Breathing Life into Jokiniemi and the Stenkulla Rock

This year's European Heritage Stories initiative invited European Heritage Days communities to share inspiring stories  that celebrate the people and places behind the festival. The 80 stories submitted have been published on the European Heritage Days website, and from these, ten projects were selected by a European jury to be awarded with a grant.

European Heritage Stories launched in 2018 as part of the European Year of Cultural Heritage, and this year is in its second edition. Aiming to highlight and celebrate the people behind EHDs events, the initiative also offers support to communities who would like to further develop their stories into projects.

One of this year’s grantees is from Finland, the local club Vantaa-Seura. Their story is dedicated to one of the oldest guardians of their local and European heritage - the Stenkulla Rock. Since the Stone Age, the rocky hill, situated in the Jokiniemi district of Vantaa, Finland has watched over the area. Generations of hunters, travellers, bishops, and military troops have left their mark on local archaeology. The Stenkulla Rock records the history of the region. Numerous archaeological findings have shown traces of people living or travelling through the area in various historical periods.

The archaeological park at Stenkulla rock opened in 2017 on the site, allowing visitors to explore the stories behind its long history. The European Heritage Story Breathing Life into Jokiniemi and the Stenkulla Rock will further explore the significance of the site. Aiming to raise awareness of the historical significance of the site among younger generations and inspire community involvement with heritage preservation, the project is built around a two-part educational programme.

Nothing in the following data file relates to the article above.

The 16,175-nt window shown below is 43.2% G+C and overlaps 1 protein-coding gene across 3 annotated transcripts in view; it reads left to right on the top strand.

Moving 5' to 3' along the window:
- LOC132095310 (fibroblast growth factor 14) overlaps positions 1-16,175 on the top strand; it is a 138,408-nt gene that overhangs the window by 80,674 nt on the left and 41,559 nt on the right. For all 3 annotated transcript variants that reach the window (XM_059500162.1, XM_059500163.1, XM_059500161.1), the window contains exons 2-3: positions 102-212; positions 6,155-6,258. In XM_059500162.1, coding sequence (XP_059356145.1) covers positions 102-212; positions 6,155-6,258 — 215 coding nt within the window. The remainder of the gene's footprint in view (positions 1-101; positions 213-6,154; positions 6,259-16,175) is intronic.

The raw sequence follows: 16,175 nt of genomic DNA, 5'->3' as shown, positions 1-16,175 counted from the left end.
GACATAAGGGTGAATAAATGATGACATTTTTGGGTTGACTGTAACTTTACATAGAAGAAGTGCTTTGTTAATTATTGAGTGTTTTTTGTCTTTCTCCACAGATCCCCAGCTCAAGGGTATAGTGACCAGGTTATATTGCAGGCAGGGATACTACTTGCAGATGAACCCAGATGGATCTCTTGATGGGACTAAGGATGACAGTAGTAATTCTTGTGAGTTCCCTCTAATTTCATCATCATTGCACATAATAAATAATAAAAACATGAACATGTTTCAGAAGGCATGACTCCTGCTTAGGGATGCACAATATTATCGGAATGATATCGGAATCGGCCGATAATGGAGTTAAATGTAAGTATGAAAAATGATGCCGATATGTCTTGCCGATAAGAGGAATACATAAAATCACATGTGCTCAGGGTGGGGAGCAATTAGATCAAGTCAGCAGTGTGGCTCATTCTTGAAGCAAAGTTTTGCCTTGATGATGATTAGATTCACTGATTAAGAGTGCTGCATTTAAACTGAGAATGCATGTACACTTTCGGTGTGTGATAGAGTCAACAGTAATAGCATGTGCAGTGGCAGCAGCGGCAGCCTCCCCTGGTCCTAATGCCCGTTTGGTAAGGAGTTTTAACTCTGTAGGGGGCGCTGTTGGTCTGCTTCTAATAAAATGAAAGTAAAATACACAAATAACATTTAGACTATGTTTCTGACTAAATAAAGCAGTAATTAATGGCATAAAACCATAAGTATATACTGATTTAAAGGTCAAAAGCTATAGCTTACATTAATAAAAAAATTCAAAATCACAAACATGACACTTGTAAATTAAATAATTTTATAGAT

A book produced by the project’s leader, archaeologist Andreas Koivisto and the artist Tom Björklund, will help to bring the history of the place closer to children. The second part of the project will produce an interactive mobile game for school children. Launched on 8 September 2019, at their European Heritage Days event, the game provides a new way of learning about the heritage of the site and its cross-cultural dimension. Developed to suit the needs of today’s heritage explorers, the game helps children to rediscover the heritage that surrounds them. The game allows for an on-site activity performed during a history lesson, where the students can re-enact different historical events, discover the archaeological findings and learn how nature affected the site throughout history.

In addition to enabling new means of interaction with the heritage, the project will help to further highlight the multicultural character of the site and the region, demonstrating the links that tie all European nations. Aside from the heritage of the archaeological park itself, the project proposed a new framework for the interpretation of heritage by showcasing how modern technologies can breathe new life into the heritage and make it accessible for younger generations. 

The project will conclude early next year, and until then, you can keep up with progress here. Next year's call for European Heritage Days Stories will open in the new year, so check back for the latest updates and to find out how you can be involved in 2020.